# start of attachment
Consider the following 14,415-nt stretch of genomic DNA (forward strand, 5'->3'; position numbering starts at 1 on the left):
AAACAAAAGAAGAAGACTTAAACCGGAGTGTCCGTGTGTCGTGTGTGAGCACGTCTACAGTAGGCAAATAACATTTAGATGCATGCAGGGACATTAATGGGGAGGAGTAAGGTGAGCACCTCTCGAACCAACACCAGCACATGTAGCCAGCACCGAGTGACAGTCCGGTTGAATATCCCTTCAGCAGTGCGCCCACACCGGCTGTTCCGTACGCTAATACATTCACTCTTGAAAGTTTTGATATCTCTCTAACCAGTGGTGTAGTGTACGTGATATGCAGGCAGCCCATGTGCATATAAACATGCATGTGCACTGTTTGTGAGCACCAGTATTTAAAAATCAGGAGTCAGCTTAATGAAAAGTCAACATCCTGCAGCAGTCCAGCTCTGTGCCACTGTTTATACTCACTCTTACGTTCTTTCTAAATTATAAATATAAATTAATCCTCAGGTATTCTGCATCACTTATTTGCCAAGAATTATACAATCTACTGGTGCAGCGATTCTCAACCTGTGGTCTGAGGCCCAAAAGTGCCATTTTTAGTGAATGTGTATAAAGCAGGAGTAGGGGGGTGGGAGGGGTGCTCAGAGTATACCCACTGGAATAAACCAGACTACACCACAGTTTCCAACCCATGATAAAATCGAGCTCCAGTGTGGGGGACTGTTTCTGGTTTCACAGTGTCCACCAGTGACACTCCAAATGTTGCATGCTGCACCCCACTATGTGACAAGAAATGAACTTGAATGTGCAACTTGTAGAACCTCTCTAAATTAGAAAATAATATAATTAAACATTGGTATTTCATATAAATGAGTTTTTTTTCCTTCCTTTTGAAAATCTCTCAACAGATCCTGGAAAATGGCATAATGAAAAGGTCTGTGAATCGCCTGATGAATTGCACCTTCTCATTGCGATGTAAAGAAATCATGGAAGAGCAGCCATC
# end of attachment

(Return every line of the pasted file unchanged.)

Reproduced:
Consider the following 14,415-nt stretch of genomic DNA (forward strand, 5'->3'; position numbering starts at 1 on the left):
AAACAAAAGAAGAAGACTTAAACCGGAGTGTCCGTGTGTCGTGTGTGAGCACGTCTACAGTAGGCAAATAACATTTAGATGCATGCAGGGACATTAATGGGGAGGAGTAAGGTGAGCACCTCTCGAACCAACACCAGCACATGTAGCCAGCACCGAGTGACAGTCCGGTTGAATATCCCTTCAGCAGTGCGCCCACACCGGCTGTTCCGTACGCTAATACATTCACTCTTGAAAGTTTTGATATCTCTCTAACCAGTGGTGTAGTGTACGTGATATGCAGGCAGCCCATGTGCATATAAACATGCATGTGCACTGTTTGTGAGCACCAGTATTTAAAAATCAGGAGTCAGCTTAATGAAAAGTCAACATCCTGCAGCAGTCCAGCTCTGTGCCACTGTTTATACTCACTCTTACGTTCTTTCTAAATTATAAATATAAATTAATCCTCAGGTATTCTGCATCACTTATTTGCCAAGAATTATACAATCTACTGGTGCAGCGATTCTCAACCTGTGGTCTGAGGCCCAAAAGTGCCATTTTTAGTGAATGTGTATAAAGCAGGAGTAGGGGGGTGGGAGGGGTGCTCAGAGTATACCCACTGGAATAAACCAGACTACACCACAGTTTCCAACCCATGATAAAATCGAGCTCCAGTGTGGGGGACTGTTTCTGGTTTCACAGTGTCCACCAGTGACACTCCAAATGTTGCATGCTGCACCCCACTATGTGACAAGAAATGAACTTGAATGTGCAACTTGTAGAACCTCTCTAAATTAGAAAATAATATAATTAAACATTGGTATTTCATATAAATGAGTTTTTTTTCCTTCCTTTTGAAAATCTCTCAACAGATCCTGGAAAATGGCATAATGAAAAGGTCTGTGAATCGCCTGATGAATTGCACCTTCTCATTGCGATGTAAAGAAATCATGGAAGAGCAGCCATC